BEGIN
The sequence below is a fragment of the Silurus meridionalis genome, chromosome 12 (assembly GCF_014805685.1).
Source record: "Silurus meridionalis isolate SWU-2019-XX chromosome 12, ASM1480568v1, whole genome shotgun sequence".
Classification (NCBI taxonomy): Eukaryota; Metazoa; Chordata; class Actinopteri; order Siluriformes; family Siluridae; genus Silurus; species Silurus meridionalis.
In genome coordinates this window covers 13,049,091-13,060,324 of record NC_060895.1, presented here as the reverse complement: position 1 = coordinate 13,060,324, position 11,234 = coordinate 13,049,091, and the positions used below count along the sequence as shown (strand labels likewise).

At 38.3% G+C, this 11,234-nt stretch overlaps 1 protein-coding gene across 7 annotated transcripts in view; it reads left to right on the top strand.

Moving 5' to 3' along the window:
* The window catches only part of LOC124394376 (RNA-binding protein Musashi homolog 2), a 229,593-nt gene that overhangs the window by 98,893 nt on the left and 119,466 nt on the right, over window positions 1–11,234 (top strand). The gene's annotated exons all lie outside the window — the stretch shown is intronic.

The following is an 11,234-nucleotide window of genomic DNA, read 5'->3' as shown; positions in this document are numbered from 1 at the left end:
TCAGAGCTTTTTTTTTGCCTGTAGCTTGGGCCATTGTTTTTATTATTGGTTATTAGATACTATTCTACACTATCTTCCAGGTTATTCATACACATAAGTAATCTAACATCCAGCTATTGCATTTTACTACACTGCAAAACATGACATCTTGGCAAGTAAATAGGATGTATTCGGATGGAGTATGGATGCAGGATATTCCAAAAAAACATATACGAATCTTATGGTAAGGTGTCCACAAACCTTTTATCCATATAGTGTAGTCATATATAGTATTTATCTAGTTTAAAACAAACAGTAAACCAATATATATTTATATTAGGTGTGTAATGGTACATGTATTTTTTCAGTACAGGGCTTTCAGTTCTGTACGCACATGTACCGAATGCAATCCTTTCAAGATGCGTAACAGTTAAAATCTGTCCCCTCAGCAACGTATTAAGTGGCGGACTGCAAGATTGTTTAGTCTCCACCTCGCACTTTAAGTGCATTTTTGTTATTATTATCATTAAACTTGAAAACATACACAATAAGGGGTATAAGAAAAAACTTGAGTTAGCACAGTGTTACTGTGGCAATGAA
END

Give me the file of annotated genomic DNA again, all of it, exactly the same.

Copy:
The sequence below is a fragment of the Silurus meridionalis genome, chromosome 12 (assembly GCF_014805685.1).
Source record: "Silurus meridionalis isolate SWU-2019-XX chromosome 12, ASM1480568v1, whole genome shotgun sequence".
Classification (NCBI taxonomy): Eukaryota; Metazoa; Chordata; class Actinopteri; order Siluriformes; family Siluridae; genus Silurus; species Silurus meridionalis.
In genome coordinates this window covers 13,049,091-13,060,324 of record NC_060895.1, presented here as the reverse complement: position 1 = coordinate 13,060,324, position 11,234 = coordinate 13,049,091, and the positions used below count along the sequence as shown (strand labels likewise).

At 38.3% G+C, this 11,234-nt stretch overlaps 1 protein-coding gene across 7 annotated transcripts in view; it reads left to right on the top strand.

Moving 5' to 3' along the window:
* The window catches only part of LOC124394376 (RNA-binding protein Musashi homolog 2), a 229,593-nt gene that overhangs the window by 98,893 nt on the left and 119,466 nt on the right, over window positions 1–11,234 (top strand). The gene's annotated exons all lie outside the window — the stretch shown is intronic.

The following is an 11,234-nucleotide window of genomic DNA, read 5'->3' as shown; positions in this document are numbered from 1 at the left end:
TCAGAGCTTTTTTTTTGCCTGTAGCTTGGGCCATTGTTTTTATTATTGGTTATTAGATACTATTCTACACTATCTTCCAGGTTATTCATACACATAAGTAATCTAACATCCAGCTATTGCATTTTACTACACTGCAAAACATGACATCTTGGCAAGTAAATAGGATGTATTCGGATGGAGTATGGATGCAGGATATTCCAAAAAAACATATACGAATCTTATGGTAAGGTGTCCACAAACCTTTTATCCATATAGTGTAGTCATATATAGTATTTATCTAGTTTAAAACAAACAGTAAACCAATATATATTTATATTAGGTGTGTAATGGTACATGTATTTTTTCAGTACAGGGCTTTCAGTTCTGTACGCACATGTACCGAATGCAATCCTTTCAAGATGCGTAACAGTTAAAATCTGTCCCCTCAGCAACGTATTAAGTGGCGGACTGCAAGATTGTTTAGTCTCCACCTCGCACTTTAAGTGCATTTTTGTTATTATTATCATTAAACTTGAAAACATACACAATAAGGGGTATAAGAAAAAACTTGAGTTAGCACAGTGTTACTGTGGCAATGAA